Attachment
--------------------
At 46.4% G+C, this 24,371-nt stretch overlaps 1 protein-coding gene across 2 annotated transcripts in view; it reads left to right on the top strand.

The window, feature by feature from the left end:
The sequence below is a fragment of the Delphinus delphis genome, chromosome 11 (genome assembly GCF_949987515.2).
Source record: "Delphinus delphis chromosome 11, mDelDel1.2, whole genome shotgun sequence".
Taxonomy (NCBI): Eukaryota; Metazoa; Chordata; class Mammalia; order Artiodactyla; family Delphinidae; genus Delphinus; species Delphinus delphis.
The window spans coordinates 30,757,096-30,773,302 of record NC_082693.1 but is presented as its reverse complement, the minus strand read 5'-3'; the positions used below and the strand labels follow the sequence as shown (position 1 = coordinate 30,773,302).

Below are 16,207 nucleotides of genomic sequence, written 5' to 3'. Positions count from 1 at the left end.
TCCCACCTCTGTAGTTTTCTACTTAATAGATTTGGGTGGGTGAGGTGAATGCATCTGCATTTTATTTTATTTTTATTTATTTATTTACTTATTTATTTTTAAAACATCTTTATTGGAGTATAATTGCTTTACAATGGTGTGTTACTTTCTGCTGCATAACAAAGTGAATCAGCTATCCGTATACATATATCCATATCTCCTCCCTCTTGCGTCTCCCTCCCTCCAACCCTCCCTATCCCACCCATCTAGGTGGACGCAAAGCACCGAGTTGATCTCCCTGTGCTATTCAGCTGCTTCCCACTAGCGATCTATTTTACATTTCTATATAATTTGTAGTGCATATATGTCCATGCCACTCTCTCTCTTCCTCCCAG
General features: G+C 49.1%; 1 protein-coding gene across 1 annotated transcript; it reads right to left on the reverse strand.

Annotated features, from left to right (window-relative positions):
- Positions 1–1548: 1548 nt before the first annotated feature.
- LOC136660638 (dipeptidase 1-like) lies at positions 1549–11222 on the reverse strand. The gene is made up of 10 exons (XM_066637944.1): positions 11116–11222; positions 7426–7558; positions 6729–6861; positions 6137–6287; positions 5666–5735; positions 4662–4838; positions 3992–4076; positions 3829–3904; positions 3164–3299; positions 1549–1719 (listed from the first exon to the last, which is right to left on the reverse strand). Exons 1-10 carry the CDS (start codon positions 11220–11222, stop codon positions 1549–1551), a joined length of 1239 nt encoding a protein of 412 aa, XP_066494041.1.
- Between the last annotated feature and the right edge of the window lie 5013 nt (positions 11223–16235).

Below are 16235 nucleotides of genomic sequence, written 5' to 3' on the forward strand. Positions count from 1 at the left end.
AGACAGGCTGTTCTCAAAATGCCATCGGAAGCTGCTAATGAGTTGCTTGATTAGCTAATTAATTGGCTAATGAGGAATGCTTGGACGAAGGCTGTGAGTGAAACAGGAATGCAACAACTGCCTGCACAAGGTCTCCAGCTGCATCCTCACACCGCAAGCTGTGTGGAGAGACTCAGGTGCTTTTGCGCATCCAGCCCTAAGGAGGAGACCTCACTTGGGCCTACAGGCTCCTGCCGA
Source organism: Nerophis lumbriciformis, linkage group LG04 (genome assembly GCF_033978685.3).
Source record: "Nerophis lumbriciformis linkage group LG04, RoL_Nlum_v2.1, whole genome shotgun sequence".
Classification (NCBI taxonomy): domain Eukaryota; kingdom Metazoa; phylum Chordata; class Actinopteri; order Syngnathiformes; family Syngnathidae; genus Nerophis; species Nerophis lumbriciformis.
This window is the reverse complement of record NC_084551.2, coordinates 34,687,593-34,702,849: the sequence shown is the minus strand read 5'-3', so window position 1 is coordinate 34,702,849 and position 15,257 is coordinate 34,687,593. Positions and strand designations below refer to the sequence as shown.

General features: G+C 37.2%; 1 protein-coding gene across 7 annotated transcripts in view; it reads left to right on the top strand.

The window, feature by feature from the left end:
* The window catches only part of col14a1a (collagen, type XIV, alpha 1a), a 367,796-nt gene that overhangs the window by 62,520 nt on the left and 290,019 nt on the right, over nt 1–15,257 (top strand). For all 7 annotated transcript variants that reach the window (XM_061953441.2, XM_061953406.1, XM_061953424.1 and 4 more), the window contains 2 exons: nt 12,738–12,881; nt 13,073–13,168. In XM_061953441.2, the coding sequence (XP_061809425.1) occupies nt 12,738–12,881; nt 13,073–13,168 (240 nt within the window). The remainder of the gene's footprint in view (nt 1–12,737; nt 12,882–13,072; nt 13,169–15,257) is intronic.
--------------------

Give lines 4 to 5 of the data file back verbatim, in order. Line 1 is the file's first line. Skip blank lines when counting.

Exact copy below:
Source record: "Delphinus delphis chromosome 11, mDelDel1.2, whole genome shotgun sequence".
Taxonomy (NCBI): Eukaryota; Metazoa; Chordata; class Mammalia; order Artiodactyla; family Delphinidae; genus Delphinus; species Delphinus delphis.